There seems to be a real (repugnant) trend in ‘hip’ Richard Florida-esque cities to waltz in and brand everything and market the bloody hell out of it. It turns me off in a big way, though I know the tourists and many newcomers love it. I guess it (my antipathy) is because, yeah–it’s a lot presumptuous, and even contemptuous of our actual roots and history here.

        Adam: Got it. 🙂

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      • Alex Reedin February 25, 2017 at 1:43 pm

        That trend as a whole sounds bad to me… Yet, looking at any particular new name, adding it allows some sort of useful distinction. The Pearl sounds gross and boostery, I don’t like that name, but there is value to making a distinction between the area that was once the heart of the Northwest industrial district and is now a highish-rise, residential/office/retail mix, and the area further north that is what’s left of the Northwest Industrial District. The Jade District in particular I feel strongly about – why should Portland’s historical names (almost all given by white people, many named after white people) have precedence over a new community of non-white people that is literally on the border between North Tabor, Lents, Powellhurst-Gilbert, and Montavilla? I don’t really like the South Waterfront neighborhood, but there’s a real difference between it and adjoining areas of South Portland. Calling it “Eastern South Portland” would probably be fine, I guess, but “South Waterfront” is I think clearer and more descriptive.

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      • rachel b February 25, 2017 at 6:45 pm

        I think that is the idea indeed, Alex–that “there is value” in all this fake naming. And I guess I disagree with that. I think the only value it holds is for developers, property owners (looking to rent/sell) and TravelPortland. And I don’t count that as the kind of value that benefits me or the community in any meaningful way. Rather, I think it cheapens and meme-ifies and degrades, in the long run. It’s catchy! It’s cute (to some; not me, for whom it promotes barfing). And it’s–ultimately–false.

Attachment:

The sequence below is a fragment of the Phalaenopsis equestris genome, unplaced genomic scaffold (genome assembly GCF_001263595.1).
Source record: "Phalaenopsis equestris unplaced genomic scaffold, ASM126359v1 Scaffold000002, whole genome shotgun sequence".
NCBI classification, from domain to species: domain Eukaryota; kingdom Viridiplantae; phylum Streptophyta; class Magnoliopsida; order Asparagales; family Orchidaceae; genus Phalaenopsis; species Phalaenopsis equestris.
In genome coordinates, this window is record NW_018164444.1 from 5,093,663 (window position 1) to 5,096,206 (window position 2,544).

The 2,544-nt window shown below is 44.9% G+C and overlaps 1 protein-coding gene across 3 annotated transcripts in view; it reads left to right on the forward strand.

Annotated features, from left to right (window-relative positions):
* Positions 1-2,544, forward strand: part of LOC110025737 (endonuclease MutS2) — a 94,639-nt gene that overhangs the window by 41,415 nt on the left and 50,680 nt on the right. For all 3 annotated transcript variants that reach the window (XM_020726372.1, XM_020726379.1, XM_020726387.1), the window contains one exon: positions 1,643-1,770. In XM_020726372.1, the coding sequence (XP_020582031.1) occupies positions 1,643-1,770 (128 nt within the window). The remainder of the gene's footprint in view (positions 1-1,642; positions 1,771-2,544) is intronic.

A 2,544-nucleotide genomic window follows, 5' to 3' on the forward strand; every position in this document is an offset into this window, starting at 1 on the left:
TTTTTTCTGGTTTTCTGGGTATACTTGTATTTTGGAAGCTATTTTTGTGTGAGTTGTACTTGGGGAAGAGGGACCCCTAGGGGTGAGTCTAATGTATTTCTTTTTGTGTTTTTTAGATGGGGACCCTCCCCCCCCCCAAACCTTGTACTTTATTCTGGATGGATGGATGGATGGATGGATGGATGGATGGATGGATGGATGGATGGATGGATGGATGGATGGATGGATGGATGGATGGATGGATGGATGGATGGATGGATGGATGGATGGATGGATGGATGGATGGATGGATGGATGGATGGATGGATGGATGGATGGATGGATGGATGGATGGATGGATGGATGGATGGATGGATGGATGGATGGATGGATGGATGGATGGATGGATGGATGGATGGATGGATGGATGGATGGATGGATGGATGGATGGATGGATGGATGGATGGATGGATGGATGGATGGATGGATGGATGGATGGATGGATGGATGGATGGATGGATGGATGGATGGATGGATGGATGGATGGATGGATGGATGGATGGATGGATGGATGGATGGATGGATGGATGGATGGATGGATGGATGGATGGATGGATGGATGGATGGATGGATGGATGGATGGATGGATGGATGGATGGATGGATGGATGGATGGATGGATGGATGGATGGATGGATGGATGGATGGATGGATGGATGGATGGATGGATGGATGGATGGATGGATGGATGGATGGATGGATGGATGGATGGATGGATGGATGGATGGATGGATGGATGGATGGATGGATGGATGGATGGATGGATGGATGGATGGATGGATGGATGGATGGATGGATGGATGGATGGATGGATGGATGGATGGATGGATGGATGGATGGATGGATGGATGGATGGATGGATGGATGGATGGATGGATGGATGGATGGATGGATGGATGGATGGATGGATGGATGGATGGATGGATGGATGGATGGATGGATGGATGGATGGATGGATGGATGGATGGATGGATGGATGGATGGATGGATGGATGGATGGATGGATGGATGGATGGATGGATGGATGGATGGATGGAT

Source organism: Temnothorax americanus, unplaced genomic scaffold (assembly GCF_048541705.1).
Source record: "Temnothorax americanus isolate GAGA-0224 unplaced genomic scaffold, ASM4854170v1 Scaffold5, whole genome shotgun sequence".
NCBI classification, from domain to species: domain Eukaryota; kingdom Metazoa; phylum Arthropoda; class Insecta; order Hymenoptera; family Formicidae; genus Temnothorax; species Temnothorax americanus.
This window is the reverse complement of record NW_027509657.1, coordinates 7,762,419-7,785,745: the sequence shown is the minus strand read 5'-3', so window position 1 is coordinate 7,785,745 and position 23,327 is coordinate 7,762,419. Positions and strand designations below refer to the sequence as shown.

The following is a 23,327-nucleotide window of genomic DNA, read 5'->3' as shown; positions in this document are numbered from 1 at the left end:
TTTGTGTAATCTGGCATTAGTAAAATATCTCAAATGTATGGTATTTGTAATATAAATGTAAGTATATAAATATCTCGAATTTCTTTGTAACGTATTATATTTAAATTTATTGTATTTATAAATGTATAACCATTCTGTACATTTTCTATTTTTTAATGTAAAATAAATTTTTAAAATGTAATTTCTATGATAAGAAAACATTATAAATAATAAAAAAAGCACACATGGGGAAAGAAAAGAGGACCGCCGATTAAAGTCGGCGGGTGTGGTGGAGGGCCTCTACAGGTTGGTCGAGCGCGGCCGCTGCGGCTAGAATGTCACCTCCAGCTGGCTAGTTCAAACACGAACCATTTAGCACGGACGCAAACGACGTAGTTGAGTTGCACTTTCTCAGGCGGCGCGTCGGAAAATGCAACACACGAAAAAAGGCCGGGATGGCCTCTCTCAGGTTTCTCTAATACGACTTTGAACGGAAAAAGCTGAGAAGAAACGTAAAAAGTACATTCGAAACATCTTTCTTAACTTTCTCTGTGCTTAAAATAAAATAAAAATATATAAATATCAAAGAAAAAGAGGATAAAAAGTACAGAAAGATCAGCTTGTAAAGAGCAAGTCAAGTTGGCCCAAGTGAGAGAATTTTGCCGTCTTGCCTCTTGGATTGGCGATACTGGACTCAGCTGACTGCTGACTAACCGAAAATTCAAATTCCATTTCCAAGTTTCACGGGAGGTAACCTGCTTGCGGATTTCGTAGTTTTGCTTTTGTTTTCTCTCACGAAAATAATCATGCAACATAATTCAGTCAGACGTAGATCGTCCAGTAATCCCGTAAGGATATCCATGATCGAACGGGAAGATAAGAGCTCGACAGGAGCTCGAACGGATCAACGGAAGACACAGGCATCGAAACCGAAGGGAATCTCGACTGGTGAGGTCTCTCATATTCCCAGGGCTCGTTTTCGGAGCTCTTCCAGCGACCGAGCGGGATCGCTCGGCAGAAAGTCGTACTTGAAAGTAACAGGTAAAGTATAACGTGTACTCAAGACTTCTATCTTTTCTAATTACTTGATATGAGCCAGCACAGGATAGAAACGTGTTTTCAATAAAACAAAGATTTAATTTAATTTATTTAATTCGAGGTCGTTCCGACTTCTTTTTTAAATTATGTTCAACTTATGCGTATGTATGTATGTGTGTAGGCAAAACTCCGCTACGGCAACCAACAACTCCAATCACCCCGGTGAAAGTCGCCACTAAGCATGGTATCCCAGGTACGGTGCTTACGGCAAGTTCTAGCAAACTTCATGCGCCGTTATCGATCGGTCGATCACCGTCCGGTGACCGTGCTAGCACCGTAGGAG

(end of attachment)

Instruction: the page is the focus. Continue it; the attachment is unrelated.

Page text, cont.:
The thing that attracted people to Portland, that I’ve heard trumpeted over and over again by the likes of TravelPortland and everyone selling selling selling us, is “authenticity.” And I’d argue that at this point, in large part because of b.s. like fake naming of “quadrants” and “districts” etc., and fetishizing of taking pictures of our shoes on the carpet at the airport, and donuts, and the unipiper, and “weird!”, and Powell’s, and Mt. Hood, and NATURE!, and just unfettered “branding” and basic meme-ifying to death, we’ve utterly lost anything that was, at one time, truly authentic about Portland. We’ve been well and truly Disneyfied at this point, and marketed to the brink of world saturation.

        South Waterfront was a whole manufactured, new neighborhood that’s only existed a handful of years, so naming it makes a little more sense. I actually think Zidell Yards is a better name, and that’s what it was, pretty much. It claims the history, at least. I would call The Jade District simply SE 82nd (that road is known, and it has history! Claim the name! Erase the shame!). Or The Organ Grinder District. 🙂

        The Pearl I would simply call The Clam. Or just, Clam.

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      • Adam H.
        Adam H. February 25, 2017 at 7:43 pm

        Try coming over to my neck of the woods sometime. Definitely nothing Disney about Foster. 🙂

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    • rachel b February 25, 2017 at 11:23 pm

      Adam–You mean “FoPo,” don’t you? 😉 Yechh.

      I’m very familiar with Foster! It used to have some amazing thrift shops! 🙂

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      • rachel b February 25, 2017 at 11:24 pm